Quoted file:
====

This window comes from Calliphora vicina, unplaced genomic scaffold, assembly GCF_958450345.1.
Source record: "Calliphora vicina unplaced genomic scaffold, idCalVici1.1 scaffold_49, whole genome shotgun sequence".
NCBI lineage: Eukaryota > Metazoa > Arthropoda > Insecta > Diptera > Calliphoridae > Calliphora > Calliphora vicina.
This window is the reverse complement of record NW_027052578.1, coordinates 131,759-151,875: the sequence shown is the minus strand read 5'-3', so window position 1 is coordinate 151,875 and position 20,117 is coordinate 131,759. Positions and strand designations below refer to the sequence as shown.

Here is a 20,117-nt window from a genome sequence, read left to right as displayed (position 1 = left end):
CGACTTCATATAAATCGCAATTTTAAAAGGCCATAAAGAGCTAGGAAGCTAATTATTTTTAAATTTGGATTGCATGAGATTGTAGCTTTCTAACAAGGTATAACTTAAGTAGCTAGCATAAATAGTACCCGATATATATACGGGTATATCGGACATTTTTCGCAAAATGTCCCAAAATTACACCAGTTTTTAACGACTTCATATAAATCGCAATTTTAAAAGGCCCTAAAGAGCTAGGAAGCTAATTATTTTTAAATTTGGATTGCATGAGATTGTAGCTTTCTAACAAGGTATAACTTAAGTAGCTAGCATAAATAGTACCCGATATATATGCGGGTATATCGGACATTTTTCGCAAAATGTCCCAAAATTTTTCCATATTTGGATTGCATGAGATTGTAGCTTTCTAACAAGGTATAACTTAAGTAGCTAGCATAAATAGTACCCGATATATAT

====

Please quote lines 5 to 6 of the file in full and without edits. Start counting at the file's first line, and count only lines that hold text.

Here is a 20,117-nt window from a genome sequence, read left to right as displayed (position 1 = left end):
CGACTTCATATAAATCGCAATTTTAAAAGGCCATAAAGAGCTAGGAAGCTAATTATTTTTAAATTTGGATTGCATGAGATTGTAGCTTTCTAACAAGGTATAACTTAAGTAGCTAGCATAAATAGTACCCGATATATATACGGGTATATCGGACATTTTTCGCAAAATGTCCCAAAATTACACCAGTTTTTAACGACTTCATATAAATCGCAATTTTAAAAGGCCCTAAAGAGCTAGGAAGCTAATTATTTTTAAATTTGGATTGCATGAGATTGTAGCTTTCTAACAAGGTATAACTTAAGTAGCTAGCATAAATAGTACCCGATATATATGCGGGTATATCGGACATTTTTCGCAAAATGTCCCAAAATTTTTCCATATTTGGATTGCATGAGATTGTAGCTTTCTAACAAGGTATAACTTAAGTAGCTAGCATAAATAGTACCCGATATATAT